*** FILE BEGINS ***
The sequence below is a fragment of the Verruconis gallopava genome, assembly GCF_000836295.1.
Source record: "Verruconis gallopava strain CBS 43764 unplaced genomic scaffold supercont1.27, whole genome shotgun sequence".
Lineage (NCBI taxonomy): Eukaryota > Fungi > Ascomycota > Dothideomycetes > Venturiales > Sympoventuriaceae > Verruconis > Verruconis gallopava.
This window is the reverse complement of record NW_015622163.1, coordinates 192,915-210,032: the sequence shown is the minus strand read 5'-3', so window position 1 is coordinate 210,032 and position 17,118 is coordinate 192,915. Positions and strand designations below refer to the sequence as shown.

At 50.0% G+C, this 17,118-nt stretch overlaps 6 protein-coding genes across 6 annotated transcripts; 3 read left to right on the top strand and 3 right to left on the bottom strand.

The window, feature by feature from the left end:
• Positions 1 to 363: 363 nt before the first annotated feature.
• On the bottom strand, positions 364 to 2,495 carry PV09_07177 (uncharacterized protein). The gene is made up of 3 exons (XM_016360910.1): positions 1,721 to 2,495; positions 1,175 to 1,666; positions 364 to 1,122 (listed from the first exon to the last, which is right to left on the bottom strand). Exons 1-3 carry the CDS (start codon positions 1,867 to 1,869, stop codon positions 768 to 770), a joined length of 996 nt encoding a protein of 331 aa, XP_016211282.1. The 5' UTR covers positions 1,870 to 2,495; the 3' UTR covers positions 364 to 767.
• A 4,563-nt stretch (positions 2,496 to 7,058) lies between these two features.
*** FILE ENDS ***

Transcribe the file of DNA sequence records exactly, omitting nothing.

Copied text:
The sequence below is a fragment of the Verruconis gallopava genome, assembly GCF_000836295.1.
Source record: "Verruconis gallopava strain CBS 43764 unplaced genomic scaffold supercont1.27, whole genome shotgun sequence".
Lineage (NCBI taxonomy): Eukaryota > Fungi > Ascomycota > Dothideomycetes > Venturiales > Sympoventuriaceae > Verruconis > Verruconis gallopava.
This window is the reverse complement of record NW_015622163.1, coordinates 192,915-210,032: the sequence shown is the minus strand read 5'-3', so window position 1 is coordinate 210,032 and position 17,118 is coordinate 192,915. Positions and strand designations below refer to the sequence as shown.

At 50.0% G+C, this 17,118-nt stretch overlaps 6 protein-coding genes across 6 annotated transcripts; 3 read left to right on the top strand and 3 right to left on the bottom strand.

The window, feature by feature from the left end:
• Positions 1 to 363: 363 nt before the first annotated feature.
• On the bottom strand, positions 364 to 2,495 carry PV09_07177 (uncharacterized protein). The gene is made up of 3 exons (XM_016360910.1): positions 1,721 to 2,495; positions 1,175 to 1,666; positions 364 to 1,122 (listed from the first exon to the last, which is right to left on the bottom strand). Exons 1-3 carry the CDS (start codon positions 1,867 to 1,869, stop codon positions 768 to 770), a joined length of 996 nt encoding a protein of 331 aa, XP_016211282.1. The 5' UTR covers positions 1,870 to 2,495; the 3' UTR covers positions 364 to 767.
• A 4,563-nt stretch (positions 2,496 to 7,058) lies between these two features.